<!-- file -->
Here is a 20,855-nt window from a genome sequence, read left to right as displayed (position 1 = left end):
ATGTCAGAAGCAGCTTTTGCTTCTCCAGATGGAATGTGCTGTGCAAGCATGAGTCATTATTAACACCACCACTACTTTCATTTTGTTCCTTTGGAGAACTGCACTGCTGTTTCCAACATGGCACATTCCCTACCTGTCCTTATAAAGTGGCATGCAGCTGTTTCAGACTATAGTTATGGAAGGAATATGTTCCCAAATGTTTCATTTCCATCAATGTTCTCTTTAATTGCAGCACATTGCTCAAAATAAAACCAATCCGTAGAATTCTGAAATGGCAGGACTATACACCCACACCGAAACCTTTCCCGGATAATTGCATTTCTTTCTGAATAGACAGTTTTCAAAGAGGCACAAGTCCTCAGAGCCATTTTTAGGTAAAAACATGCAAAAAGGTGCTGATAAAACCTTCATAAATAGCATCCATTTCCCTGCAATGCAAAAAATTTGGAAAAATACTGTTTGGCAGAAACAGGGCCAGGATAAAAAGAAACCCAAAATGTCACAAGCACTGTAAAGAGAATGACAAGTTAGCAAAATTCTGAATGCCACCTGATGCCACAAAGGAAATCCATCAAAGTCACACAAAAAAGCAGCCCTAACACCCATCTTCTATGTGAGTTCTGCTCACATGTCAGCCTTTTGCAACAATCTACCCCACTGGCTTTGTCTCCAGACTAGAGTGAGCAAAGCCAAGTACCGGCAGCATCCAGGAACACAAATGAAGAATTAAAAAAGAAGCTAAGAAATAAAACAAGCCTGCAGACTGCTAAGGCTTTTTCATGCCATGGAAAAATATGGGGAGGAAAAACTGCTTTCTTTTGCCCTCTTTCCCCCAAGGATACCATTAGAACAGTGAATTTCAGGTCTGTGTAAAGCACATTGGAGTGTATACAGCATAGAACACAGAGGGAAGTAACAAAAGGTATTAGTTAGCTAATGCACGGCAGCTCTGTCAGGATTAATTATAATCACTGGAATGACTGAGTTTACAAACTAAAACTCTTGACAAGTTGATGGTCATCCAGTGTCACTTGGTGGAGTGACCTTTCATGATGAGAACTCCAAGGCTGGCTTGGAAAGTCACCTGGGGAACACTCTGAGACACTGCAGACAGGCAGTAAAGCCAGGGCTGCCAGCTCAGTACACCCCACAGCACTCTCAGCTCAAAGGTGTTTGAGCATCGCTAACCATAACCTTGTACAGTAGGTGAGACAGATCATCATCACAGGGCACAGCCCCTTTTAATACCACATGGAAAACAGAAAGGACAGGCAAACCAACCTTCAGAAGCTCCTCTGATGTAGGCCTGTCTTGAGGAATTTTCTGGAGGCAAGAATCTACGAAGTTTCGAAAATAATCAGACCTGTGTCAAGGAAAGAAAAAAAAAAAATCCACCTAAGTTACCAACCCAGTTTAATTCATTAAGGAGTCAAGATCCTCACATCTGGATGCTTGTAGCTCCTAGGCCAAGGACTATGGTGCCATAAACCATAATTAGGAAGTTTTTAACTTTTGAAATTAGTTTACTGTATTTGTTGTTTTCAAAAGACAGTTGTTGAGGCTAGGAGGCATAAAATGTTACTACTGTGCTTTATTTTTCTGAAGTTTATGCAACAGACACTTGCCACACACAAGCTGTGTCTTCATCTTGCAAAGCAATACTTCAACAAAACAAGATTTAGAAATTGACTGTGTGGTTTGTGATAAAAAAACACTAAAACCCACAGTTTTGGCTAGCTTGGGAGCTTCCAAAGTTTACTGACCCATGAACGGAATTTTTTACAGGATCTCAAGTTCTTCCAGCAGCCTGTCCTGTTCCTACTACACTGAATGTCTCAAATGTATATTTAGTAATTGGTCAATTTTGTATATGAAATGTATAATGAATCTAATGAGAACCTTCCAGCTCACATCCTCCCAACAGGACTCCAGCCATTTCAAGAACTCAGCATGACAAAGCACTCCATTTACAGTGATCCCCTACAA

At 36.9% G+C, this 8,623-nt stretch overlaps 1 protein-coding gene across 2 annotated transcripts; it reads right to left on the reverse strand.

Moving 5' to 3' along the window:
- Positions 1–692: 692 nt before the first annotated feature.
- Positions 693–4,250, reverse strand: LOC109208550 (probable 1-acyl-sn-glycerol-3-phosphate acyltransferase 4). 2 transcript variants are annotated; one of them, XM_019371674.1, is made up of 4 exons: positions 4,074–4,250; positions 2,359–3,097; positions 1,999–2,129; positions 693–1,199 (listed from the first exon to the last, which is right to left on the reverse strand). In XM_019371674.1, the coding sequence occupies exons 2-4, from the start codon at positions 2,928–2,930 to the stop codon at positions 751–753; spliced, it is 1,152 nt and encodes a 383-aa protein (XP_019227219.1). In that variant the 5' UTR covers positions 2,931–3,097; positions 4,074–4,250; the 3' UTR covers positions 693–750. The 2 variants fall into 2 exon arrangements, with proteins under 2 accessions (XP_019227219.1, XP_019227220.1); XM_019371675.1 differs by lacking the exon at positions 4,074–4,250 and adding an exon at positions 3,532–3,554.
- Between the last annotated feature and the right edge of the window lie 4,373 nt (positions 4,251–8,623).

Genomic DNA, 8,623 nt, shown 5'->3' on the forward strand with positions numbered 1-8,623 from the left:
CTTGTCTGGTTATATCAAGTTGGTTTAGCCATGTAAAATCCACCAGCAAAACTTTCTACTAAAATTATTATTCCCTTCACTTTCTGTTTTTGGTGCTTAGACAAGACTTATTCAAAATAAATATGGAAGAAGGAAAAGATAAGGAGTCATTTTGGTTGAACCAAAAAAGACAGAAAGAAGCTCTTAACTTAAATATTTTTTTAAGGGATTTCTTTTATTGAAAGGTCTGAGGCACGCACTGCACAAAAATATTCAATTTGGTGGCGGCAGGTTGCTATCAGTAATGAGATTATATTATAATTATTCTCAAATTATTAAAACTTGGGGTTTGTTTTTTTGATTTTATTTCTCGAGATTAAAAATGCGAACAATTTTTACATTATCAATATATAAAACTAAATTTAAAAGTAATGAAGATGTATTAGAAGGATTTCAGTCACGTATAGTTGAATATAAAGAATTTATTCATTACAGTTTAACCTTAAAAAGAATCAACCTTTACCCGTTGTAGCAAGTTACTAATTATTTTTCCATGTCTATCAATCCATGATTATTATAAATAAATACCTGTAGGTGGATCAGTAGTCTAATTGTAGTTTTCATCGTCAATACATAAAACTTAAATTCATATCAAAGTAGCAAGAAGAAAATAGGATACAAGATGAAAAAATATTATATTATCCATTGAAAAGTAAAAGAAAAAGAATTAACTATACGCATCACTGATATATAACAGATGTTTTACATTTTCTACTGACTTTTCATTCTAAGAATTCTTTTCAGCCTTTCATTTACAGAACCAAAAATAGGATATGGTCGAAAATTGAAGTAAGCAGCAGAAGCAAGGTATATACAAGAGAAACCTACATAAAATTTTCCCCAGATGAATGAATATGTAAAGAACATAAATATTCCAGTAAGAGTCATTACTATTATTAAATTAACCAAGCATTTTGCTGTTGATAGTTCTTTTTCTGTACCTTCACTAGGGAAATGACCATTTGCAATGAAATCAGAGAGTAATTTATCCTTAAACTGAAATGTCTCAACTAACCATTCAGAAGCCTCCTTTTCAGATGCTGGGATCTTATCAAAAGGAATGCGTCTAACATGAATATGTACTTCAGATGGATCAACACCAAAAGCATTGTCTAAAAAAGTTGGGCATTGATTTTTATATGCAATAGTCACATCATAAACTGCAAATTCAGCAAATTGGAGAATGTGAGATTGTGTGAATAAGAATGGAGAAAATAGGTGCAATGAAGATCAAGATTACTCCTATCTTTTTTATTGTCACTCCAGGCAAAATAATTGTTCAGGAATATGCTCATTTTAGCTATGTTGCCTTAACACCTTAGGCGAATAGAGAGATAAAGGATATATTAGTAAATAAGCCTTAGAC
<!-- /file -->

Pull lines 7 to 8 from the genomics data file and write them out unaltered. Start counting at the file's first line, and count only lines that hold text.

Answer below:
- Between the last annotated feature and the right edge of the window lie 4,373 nt (positions 4,251–8,623).

Genomic DNA, 8,623 nt, shown 5'->3' on the forward strand with positions numbered 1-8,623 from the left: